“This customer-focused metric, the share of vacationers’ total expenditure, generated some good business insights that helped Disney to formulate its growth strategies,” according to Zhang. From then on, Disney built Disney hotels and Disney stores. Disney teamed up with airlines to offer travel packages to tourists. People were picked up at the airport by a Disney bus and taken to a Disney hotel where they could listen to Disney radio, watch Disney TV and shop in Disney stores. By building so many of what Zhang calls ‘toll booths,’ Disney was able to increase its share of vacationers’ spending dramatically. The result of these steps, according to Zhang, was that vacationers to Orlando began spending about 75 percent of their money on Disney to get the full Disney experience. “That’s why Disney stock shot through the roof at that time,” Zhang recalls. Zhang also points out that a customer-focused metric can be important in other contexts, such as retailing. In that business, it is quite important for companies to distinguish between “accounting profits” and “marketing profits.”
In a 1999 article in the journal Marketing Science, Zhang and three co-authors described how retailers have long known that some product categories are more important than others in determining the choices that consumers make inside stores. The overall profitability of a store requires careful category-level merchandising decisions to pull the most desirable customers into the store. But the traditional accounting measure of category profits — revenue minus costs equals profit — offers imperfect help in making those decisions because it fails to take into account the effect of the marketing of one category on the profits of other categories in the store.
“A profit measure which takes into account these important cross-effects is the most relevant performance metric for category management,” the researchers wrote in the article, which focused specifically on the effects of a supermarket company’s shelf-space allocations. “We call this new construct marketing profits, as it focuses on consumers and their store choice behavior and is particularly pertinent to the calculus of marketing decision making.” In the article, the authors constructed a formal model of marketing profits, which allows retailers to determine profitability with commonly available data.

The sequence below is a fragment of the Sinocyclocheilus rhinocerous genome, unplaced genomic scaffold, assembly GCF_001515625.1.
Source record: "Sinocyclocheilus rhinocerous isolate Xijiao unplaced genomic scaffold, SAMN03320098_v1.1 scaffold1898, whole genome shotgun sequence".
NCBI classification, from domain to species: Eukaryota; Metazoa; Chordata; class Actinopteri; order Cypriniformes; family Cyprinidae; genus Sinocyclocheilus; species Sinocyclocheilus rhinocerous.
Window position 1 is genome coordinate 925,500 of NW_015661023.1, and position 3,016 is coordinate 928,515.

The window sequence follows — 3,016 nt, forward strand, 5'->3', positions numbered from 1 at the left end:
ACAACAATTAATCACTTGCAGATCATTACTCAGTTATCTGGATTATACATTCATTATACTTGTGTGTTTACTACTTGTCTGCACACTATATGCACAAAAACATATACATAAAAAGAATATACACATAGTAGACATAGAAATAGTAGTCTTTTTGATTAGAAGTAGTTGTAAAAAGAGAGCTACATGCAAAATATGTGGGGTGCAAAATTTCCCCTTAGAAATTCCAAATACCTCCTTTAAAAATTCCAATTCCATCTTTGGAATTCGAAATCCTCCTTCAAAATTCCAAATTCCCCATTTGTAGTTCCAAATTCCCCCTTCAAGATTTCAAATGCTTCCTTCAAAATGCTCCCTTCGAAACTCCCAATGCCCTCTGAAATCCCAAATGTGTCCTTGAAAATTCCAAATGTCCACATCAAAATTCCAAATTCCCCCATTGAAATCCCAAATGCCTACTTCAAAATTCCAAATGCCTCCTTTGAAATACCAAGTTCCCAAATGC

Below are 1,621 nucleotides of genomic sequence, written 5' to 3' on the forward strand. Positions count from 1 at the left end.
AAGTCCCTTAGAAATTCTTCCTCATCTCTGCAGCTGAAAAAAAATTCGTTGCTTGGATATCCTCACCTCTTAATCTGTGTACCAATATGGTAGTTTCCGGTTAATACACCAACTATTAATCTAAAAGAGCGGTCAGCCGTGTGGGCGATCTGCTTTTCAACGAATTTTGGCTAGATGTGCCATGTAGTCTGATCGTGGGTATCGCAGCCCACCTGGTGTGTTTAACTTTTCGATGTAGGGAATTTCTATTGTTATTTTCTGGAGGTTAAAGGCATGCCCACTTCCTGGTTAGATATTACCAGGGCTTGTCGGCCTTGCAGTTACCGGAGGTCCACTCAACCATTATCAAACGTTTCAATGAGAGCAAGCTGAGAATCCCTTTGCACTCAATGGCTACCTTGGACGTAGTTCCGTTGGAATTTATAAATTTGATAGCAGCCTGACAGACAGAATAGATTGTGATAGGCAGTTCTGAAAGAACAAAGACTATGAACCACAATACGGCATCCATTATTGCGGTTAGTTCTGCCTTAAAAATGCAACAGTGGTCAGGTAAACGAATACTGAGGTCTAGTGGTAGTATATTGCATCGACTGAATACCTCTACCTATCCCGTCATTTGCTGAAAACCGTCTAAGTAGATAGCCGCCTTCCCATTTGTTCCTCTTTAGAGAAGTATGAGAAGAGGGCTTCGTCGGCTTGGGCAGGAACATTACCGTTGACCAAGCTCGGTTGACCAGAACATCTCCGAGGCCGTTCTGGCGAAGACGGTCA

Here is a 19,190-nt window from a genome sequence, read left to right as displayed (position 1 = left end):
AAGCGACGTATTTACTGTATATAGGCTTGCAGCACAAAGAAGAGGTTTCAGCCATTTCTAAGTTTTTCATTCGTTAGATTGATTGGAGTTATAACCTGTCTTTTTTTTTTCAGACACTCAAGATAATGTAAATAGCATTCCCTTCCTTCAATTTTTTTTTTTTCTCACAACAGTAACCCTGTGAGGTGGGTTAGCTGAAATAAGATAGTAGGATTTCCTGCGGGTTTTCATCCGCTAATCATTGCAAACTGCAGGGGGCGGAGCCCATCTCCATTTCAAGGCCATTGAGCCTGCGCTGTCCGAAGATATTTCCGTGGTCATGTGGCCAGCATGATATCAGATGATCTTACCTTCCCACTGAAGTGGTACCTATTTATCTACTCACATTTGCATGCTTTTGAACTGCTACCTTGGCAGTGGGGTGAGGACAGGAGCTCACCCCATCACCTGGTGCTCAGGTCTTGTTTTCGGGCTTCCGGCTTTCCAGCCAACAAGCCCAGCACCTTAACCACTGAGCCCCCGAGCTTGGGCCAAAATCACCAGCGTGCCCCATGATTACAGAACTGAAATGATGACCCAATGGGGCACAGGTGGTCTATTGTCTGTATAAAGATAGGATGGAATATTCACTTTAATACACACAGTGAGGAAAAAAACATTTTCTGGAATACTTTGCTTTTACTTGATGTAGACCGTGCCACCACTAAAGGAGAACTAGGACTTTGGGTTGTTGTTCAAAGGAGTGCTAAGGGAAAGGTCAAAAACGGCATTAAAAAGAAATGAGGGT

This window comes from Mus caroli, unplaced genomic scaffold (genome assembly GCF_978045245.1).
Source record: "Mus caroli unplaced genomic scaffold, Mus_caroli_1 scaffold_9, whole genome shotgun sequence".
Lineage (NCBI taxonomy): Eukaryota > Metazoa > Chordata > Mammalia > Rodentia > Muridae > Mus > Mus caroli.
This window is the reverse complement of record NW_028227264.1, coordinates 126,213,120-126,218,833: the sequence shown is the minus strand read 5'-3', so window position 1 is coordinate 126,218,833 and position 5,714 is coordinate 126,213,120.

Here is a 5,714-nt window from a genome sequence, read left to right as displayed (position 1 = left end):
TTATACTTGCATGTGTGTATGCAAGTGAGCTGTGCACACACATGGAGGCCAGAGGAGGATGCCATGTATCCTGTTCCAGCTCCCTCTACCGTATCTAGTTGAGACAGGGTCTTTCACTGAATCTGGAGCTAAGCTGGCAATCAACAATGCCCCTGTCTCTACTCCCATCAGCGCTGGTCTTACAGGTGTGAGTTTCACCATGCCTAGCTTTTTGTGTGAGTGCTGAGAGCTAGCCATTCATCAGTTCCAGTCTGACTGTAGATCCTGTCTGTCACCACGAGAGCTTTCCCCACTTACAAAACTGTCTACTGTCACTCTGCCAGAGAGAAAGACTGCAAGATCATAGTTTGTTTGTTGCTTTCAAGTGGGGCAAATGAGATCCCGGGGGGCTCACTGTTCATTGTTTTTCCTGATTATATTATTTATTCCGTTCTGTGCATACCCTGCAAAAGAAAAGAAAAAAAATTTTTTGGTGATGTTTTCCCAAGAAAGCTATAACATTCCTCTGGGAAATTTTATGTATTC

Zhang explains the concept of marketing profits this way: Imagine a grocery store that sells meat and produce. To find out how the business is doing, the store’s owner would look at the sales from each category, subtract the cost, and arrive at a figure for the accounting profits. Assume that the owner finds that produce is the most profitable category. It would be natural for her to spend more money to market produce, but in Zhang’s view that may not be the right decision to make. It could be that most customers really come to the store because they want to buy meat and just happen to buy a lot of produce, too. Therefore, devoting a lot of money to marketing produce might not result in more desirable customers coming into the store.
“Our marketing-profit measurement allows retailers to make the marketing decisions that will attract customers who will spend money across product categories,” Zhang says. “To implement this metric, you need a statistical model and you have to change your business processes. If you measure across categories, as we’re suggesting, you have to go beyond relying on brand managers. Brand managers handle one particular brand and don’t care what happens to other brands. What we’re suggesting requires a more comprehensive approach.”
Wharton marketing professor Peter S. Fader says many companies have yet to grasp the benefits and implications of ROI marketing. “ROI marketing is a legitimate and necessary idea but it’s terribly executed in most marketing practices,” he says. “It’s all talk and, at best, no action, or, what’s even worse, actions that do more harm than good.” It’s not that Fader doesn’t believe in the importance of ROI marketing, since marketing managers need to know what they can get out of a given promotional campaign and other initiatives. But he also suspects that the renewed emphasis on ROI marketing, caused largely by the recent weakness in the economy, has done very little in terms of spurring meaningful changes in company practices.